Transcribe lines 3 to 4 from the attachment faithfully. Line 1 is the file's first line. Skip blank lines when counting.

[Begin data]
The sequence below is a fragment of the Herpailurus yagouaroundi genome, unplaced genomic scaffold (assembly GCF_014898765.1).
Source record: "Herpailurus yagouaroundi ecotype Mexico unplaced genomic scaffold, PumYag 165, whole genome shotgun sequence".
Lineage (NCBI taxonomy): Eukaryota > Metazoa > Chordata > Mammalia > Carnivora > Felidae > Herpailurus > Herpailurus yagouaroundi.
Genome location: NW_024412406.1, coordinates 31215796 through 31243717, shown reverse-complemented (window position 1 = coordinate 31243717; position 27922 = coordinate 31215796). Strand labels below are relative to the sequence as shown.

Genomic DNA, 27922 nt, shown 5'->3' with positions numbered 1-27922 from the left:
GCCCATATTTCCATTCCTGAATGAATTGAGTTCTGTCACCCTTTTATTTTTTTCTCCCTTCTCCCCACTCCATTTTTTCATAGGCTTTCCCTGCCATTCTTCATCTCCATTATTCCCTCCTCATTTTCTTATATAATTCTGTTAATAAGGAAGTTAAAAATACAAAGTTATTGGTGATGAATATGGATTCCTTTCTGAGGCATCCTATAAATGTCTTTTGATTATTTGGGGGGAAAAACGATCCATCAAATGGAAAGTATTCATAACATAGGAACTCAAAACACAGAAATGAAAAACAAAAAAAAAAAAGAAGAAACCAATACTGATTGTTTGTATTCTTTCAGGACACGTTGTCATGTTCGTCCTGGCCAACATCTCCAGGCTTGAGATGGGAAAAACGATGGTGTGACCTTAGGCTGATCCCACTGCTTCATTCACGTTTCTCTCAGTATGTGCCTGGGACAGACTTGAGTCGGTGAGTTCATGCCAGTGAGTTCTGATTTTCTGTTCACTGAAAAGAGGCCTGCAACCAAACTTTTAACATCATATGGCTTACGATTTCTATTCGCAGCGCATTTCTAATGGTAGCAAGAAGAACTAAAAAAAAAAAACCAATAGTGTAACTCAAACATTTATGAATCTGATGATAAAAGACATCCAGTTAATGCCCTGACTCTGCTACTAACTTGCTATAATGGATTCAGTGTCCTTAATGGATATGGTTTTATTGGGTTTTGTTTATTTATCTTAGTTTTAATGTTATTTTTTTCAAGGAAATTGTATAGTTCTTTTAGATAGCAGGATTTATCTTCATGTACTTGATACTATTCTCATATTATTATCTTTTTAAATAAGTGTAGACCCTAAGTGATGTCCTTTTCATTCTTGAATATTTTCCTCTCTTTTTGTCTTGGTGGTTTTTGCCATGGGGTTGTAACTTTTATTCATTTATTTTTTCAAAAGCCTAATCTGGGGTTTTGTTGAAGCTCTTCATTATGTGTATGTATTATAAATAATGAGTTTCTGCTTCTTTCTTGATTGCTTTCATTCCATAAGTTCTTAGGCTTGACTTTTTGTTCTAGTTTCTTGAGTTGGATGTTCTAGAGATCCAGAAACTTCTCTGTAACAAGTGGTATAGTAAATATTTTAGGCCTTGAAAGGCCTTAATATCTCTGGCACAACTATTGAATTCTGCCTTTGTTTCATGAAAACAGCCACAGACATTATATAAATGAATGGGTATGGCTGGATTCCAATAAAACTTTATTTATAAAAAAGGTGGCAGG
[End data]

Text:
Lineage (NCBI taxonomy): Eukaryota > Metazoa > Chordata > Mammalia > Carnivora > Felidae > Herpailurus > Herpailurus yagouaroundi.
Genome location: NW_024412406.1, coordinates 31215796 through 31243717, shown reverse-complemented (window position 1 = coordinate 31243717; position 27922 = coordinate 31215796). Strand labels below are relative to the sequence as shown.